Date: 23rd July 2021
By Sarah Moore
By its nature, experimental literature is a genre that’s constantly evolving. Being at the forefront of those changes is the goal of filling Station, and it’s what makes managing editor Amy LeBlanc excited about publishing the magazine.
“I don’t think we’re ever going to see the day where we’ve seen everything that we can in experimental literature,” she says. “People are creative and innovative and they’re just coming up with new work all the time.”
With three issues a year, filling Station is a home for the unusual and speculative. It publishes poetry, fiction, art and non-fiction – but pieces often blur the boundaries between those categories.
For example, Body Haunting by Emma Pickering is a series of poems that doubles as visual art: it starts normally, but the text gradually fades off the page until it’s nearly indecipherable. It’s a piece LeBlanc says is “really strange, but perfect for us.”
Since 1993, filling Station has continually evolved to stay at the forefront of changes in experimental Canadian literature. Its 76th issue launched in June 2021, and it is specifically dedicated to and filled with work from BIPOC artists and creators – an editorial focus that wouldn’t have been part of the magazine in 1993, says LeBlanc.
“It’s important because historically, experimental literature hasn’t been the most inviting space,” she says. “That’s not to say that BIPOC creators haven’t been working in these genres, because they have been and they’ve been doing absolutely brilliant work. It just hasn’t necessarily been featured on the same platform as a lot of experimental literature by white creators and writers.”
filling Station’s 76th issue is also different because they worked with a guest editor, Canisia Lubrin, to put it together. The collaboration made for a much stronger collection of work, says LeBlanc.
“I didn’t want to be the one making the final decisions [about the issue],” she says. “Being a white woman, that didn’t feel right and that didn’t feel necessarily like the most generative approach to magazine publishing.”
Many other literary magazines are also focusing on carving out a space for BIPOC voices, stresses LeBlanc; filling Station is not the only one making this effort.
She hopes the issue will bring filling Station forward as a space for BIPOC creators, so that in later years there won’t be a need for a dedicated issue.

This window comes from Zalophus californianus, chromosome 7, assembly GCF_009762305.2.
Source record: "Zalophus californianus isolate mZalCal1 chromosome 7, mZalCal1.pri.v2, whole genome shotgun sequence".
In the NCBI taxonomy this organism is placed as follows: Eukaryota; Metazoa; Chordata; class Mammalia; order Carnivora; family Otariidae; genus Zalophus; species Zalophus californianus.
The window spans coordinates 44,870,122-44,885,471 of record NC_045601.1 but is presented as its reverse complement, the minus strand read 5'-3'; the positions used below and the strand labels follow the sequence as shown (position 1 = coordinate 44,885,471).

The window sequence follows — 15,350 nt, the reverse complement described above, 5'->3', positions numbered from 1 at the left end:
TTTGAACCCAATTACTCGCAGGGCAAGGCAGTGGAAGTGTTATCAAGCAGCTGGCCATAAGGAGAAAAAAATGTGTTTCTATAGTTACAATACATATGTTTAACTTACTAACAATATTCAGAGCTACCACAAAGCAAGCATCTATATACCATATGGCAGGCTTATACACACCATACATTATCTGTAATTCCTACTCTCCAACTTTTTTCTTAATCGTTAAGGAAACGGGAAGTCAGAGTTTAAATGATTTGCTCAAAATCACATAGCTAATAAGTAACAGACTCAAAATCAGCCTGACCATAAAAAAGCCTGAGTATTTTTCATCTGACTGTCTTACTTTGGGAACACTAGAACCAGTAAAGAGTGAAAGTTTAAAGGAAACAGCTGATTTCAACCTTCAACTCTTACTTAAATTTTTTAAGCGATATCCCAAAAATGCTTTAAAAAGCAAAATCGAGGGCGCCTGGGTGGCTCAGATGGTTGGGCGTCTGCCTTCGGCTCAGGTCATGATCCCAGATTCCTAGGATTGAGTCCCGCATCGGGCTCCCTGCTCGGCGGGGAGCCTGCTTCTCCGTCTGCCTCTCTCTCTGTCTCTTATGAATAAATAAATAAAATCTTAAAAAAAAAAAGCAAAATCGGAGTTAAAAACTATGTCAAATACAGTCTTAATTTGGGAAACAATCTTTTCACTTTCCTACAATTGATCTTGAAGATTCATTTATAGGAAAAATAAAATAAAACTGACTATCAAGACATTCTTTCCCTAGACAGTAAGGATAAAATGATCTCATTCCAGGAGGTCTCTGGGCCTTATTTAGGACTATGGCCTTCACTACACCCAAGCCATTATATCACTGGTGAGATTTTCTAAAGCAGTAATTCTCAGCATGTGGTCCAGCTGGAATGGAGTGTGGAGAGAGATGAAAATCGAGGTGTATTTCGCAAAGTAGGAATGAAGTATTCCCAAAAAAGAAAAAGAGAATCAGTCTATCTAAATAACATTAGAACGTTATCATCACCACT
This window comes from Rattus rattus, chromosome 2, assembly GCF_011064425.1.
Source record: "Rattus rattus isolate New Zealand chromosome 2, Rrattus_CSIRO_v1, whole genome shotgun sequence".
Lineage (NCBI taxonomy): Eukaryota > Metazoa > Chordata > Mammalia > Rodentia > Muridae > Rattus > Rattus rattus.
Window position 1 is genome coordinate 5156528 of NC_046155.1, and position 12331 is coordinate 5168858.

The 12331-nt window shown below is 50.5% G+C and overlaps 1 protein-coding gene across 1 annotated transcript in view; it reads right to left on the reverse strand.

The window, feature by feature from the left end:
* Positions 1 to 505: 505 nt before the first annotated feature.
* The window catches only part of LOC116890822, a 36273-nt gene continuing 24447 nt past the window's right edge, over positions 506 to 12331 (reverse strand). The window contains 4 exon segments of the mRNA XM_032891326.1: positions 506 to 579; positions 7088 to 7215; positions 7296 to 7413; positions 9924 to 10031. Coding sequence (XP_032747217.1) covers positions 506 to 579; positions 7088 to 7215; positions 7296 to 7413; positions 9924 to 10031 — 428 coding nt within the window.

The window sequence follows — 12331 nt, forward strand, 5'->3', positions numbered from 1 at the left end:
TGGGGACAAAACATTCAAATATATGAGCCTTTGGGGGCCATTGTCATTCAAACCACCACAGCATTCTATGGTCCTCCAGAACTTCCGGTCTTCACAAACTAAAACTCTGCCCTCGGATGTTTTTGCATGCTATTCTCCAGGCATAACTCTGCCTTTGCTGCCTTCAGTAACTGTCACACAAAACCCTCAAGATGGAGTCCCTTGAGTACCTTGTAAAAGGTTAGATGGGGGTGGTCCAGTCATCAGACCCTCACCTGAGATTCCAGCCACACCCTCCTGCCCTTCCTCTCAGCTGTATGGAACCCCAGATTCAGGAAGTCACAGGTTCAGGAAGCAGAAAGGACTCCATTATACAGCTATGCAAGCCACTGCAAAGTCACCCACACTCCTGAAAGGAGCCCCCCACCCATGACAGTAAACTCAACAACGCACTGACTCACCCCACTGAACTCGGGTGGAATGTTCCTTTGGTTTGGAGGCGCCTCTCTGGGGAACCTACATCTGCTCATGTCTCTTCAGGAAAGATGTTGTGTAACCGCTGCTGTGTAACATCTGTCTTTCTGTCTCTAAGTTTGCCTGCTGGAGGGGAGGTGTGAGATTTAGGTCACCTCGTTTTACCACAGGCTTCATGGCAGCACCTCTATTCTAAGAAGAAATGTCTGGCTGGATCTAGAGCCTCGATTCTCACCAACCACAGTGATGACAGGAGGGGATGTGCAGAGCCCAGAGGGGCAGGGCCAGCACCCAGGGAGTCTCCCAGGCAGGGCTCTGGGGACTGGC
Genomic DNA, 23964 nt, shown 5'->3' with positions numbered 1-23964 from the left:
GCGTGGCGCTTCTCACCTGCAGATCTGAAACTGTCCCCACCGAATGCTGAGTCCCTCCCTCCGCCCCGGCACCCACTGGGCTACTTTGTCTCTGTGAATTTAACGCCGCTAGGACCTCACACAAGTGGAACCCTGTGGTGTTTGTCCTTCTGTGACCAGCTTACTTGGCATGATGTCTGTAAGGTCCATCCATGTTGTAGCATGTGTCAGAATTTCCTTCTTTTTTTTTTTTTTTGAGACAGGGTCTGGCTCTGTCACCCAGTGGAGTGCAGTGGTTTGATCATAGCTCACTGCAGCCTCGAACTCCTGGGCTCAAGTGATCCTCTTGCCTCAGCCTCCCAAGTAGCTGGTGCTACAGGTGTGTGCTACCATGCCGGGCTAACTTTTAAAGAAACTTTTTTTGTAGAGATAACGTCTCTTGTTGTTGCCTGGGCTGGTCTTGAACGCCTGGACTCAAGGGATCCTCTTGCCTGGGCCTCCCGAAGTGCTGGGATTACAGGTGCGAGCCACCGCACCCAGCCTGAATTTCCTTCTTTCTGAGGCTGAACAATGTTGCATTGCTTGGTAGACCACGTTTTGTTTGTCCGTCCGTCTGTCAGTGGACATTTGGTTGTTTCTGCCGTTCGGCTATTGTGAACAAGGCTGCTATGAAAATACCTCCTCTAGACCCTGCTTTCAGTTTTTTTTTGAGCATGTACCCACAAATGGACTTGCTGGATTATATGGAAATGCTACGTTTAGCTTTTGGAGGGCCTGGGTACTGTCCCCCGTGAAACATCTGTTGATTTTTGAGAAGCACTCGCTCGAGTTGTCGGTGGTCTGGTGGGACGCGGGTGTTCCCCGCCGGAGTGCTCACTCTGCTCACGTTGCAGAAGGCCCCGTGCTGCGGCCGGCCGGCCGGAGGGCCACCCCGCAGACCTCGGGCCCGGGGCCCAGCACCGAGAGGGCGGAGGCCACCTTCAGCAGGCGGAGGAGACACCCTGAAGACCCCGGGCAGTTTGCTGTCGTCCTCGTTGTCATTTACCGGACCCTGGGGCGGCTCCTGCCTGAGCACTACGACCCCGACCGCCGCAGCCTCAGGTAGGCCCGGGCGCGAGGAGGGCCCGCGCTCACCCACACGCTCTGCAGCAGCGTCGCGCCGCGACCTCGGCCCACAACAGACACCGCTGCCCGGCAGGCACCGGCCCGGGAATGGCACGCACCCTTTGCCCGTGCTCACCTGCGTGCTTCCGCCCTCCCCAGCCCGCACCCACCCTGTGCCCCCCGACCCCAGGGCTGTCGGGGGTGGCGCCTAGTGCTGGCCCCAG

“We want to have a strong BIPOC presence in every issue,” says LeBlanc. “That’s ultimately the goal.”
What was the first magazine you fell in love with?
One of the first magazines that I really fell in love with was Contemporary Verse 2. They are a really incredible Canadian poetry magazine. I got a subscription to them in about grade 10. Wanting to be a poet myself, I was just so excited to discover that there was a place for Canadian poets to be publishing because I really didn’t know anything about lit mags. I didn’t even know that there were other ones, I thought it was just CV2. And then I learned how many others there are, but I have been a subscriber to CV2 for so many years now and the poetry that they’re putting out is just absolutely phenomenal. Everything they do, I feel like they’re tapping into some of the absolute best in Canadian poetry.
What is your favourite thing about working in magazines?
I really love the compiling process where you have all of these disparate parts that are individually amazing – pieces, cover art, everything – and then you find an order for it and a perfect way that it all fits together so it tells a bigger story than each individual piece says on its own. I find that so fun and it’s really cool to come out the other side of that and have an issue that you can really visualize, where before you just had individual pieces and now you actually have a collective work that everybody has contributed to.
How would you describe Alberta’s magazine industry, in a couple of words?
Incredibly necessary, innovative and exciting.
Who is someone whose work you especially admire?
Joshua Whitehead. He just recently edited an anthology of Indigiqueer speculative fiction for Arsenal Pulp Press called Love After The End that’s absolutely brilliant. From an editorial standpoint, I really, really admire the work that Joshua did on that book. I also just admire him as a person and I admire his writing as well, but that particular anthology is absolutely amazing.
What are you looking forward to in the next year?
I’m really looking forward to reading a whole bunch of general submissions because we have a backlogue and I know there’s so much incredible work just sitting there waiting to be read.
I’m also excited to figure out a theme for our next themed issue. I have some ideas in mind of what I might like to do, but I’m excited to hear what our volunteers think. A lot of the time I have an idea of where I want to go and then one of our volunteers says something really brilliant and we go in a totally different direction and it’s way better. I’m excited for that collaborative process.
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